Wednesday, October 28, 2009

Why Democrats Won't Fix Health Coverage

Read this brief but disturbing article in the New York Post and you'll understand all you need to know about the disingenuousness of the Democrats' health care reform proposals:

Dr. Jacquelline Perlman, who's helped deliver hundreds of Brooklyn babies in her 12-year OB-GYN career, is calling it quits -- and citing sky-high malpractice insurance and plunging income.

"I've decided to retire from obstetrics," said Perlman, 42. "It breaks my heart. Malpractice costs are a big part of it. It's a very sad story.

The last straw, she said, came last spring when her insurer, the Combined Coordinating Council, noting the high risk of covering obstetricians, canceled her policy and those of doctors she practiced with at Brooklyn Women's Health Care, a New York Methodist Hospital affiliate.

She found a new insurer, but the damage was done. Her annual malpractice premium now runs about $160,000 -- for a doctor against whom no malpractice case or even so much as a settlement has ever been upheld. And, she said, in the last five years, as her malpractice-insurance costs have risen, her income has dropped by 20 percent.

The reason doctors have to pay so much is not simply because of extortionist insurance companies which, as we've seen recently, operate on very slim profit margins, but because of tort law that allows doctors to be sued for exorbitant amounts of money. Suing doctors is profitable business for trial lawyers and because settlements are often very high insurance companies have to charge a high premium for their coverage. Not only does this drive doctors like Perlman out of the profession it causes those who stay in to charge their patients more which means that patient insurance becomes more expensive as well.

What's the solution? Tort reform. Is tort reform in any of the Democratic plans? No. The reason is, as DNC chairman Howard Dean admits, trial lawyers are among the biggest contributors to Democrat politicians and as such they hum the tune to which the Dems dance.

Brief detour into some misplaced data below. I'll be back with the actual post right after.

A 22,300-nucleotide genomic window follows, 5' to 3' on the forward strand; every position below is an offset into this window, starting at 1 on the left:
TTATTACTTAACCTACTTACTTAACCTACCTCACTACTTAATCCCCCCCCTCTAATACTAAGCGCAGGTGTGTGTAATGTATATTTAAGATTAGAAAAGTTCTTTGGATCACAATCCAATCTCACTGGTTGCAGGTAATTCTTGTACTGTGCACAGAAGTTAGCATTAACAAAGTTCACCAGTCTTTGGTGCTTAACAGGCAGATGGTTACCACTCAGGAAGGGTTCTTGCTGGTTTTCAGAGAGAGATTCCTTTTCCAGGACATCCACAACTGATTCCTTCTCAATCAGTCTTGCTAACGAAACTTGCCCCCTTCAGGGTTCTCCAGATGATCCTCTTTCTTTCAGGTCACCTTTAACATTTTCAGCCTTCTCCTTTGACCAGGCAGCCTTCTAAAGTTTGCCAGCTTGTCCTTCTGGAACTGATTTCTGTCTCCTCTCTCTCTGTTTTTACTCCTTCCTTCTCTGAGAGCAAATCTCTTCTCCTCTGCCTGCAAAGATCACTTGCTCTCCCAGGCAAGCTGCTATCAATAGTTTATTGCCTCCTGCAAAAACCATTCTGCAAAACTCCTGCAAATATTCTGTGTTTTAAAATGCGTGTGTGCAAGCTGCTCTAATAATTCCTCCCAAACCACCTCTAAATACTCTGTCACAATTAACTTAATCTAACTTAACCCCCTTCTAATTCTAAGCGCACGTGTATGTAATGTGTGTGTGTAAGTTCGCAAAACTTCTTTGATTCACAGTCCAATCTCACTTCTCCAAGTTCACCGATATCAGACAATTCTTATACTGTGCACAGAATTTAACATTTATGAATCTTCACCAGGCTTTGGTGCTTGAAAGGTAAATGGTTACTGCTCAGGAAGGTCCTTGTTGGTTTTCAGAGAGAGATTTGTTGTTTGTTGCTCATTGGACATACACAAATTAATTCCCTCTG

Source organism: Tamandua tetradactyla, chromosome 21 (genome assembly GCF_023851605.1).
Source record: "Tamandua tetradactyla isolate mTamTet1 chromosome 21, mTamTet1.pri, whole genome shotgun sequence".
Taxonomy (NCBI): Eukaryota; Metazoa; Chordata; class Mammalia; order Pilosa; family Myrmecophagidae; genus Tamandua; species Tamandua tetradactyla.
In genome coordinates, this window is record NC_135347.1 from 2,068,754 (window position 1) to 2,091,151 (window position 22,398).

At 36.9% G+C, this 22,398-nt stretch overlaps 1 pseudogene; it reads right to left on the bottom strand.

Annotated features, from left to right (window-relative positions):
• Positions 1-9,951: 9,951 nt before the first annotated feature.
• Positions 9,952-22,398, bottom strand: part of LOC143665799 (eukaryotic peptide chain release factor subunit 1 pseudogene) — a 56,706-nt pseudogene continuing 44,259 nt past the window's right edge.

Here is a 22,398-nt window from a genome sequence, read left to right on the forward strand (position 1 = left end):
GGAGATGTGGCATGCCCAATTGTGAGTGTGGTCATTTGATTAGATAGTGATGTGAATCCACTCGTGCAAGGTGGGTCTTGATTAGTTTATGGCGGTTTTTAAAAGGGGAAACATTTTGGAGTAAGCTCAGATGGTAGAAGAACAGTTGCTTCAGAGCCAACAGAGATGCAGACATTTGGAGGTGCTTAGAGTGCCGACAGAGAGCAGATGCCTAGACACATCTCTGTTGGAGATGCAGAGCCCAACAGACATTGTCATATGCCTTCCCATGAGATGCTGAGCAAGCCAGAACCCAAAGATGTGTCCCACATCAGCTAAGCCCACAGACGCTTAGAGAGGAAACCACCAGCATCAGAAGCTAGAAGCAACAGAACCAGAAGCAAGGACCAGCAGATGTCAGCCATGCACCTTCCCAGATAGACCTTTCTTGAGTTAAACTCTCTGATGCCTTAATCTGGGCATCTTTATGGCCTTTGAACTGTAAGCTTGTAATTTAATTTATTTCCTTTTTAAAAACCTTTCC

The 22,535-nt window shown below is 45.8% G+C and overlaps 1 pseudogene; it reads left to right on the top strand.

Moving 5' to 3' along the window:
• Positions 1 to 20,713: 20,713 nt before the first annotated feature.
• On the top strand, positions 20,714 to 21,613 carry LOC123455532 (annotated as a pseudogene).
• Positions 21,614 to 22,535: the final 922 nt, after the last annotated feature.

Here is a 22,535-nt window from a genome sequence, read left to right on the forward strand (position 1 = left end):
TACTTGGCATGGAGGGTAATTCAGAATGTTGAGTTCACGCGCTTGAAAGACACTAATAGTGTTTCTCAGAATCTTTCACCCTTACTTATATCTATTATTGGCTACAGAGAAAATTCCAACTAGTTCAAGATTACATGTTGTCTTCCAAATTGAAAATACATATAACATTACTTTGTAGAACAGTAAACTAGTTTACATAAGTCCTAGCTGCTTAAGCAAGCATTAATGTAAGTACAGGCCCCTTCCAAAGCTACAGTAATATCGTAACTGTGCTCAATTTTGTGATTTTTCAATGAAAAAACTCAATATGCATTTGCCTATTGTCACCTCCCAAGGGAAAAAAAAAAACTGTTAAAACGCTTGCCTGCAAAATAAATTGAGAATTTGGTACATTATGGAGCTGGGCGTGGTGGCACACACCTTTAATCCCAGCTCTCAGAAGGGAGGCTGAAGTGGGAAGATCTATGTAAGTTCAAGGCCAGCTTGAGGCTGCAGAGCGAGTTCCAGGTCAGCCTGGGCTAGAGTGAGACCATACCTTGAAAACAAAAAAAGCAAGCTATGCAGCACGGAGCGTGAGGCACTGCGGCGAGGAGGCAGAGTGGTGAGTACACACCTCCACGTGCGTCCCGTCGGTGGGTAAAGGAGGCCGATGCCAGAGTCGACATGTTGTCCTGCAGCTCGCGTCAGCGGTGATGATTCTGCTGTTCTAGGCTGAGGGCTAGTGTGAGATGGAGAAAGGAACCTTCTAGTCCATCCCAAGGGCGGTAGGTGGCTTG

It's pretty clear that Democrats are not really interested in making health care cheaper and keeping doctors in the business. If they were they'd defy their lawyer friends and include genuine reforms in their legislation. No, the health care reform Obama and the Democrats are pushing, it seems plausible to conclude, is not about reforming health care at all. It's about turning more control over individuals' lives to the government and making us all wards of the state.



President Obama told a gathering of military personnel the other day that he "would never rush the solemn decision of sending [them] into harm's way." Neither does he seem inclined to hurry the decision to send reinforcements to their brothers in arms struggling to stay alive in Afghanistan.

Which makes me wonder. At the same time the President counsels prudence and patience in Afghanistan, he's insisting that we absolutely cannot wait another month to pass health care reform. It's a matter of the highest urgency that it be passed now because thousands are losing their jobs and thus their coverage every day. It's so urgent, in fact, that we cannot even delay long enough to allow legislators and the public to study the bill. Yet even if one of the plans currently before Congress passes tomorrow the reforms won't really kick in until 2013, so why the rush?

Why must we wait month upon month before deciding whether we'll send reinforcements to our troops in Afghanistan who are in critical need right now of more men and equipment, but trip all over ourselves in our hurry to pass legislation that won't take effect for another three years? It's a puzzlement, at least for those who believe Mr. Obama is being honest about his desire to do what's best for the country. For those more cynical, I suppose, it's perfectly understandable.

The cynical view is that Mr. Obama is dithering on Afghanistan because he's simply waiting for a justification for pulling out even though he has declared that conflict to be a "war of necessity." Meanwhile, he's trying to rush health care reform because he knows that the longer his party's proposals are scrutinized the more odious they'll look to both voters and lawmakers.

That's the cynical view, mind you, not necessarily our view here at Viewpoint.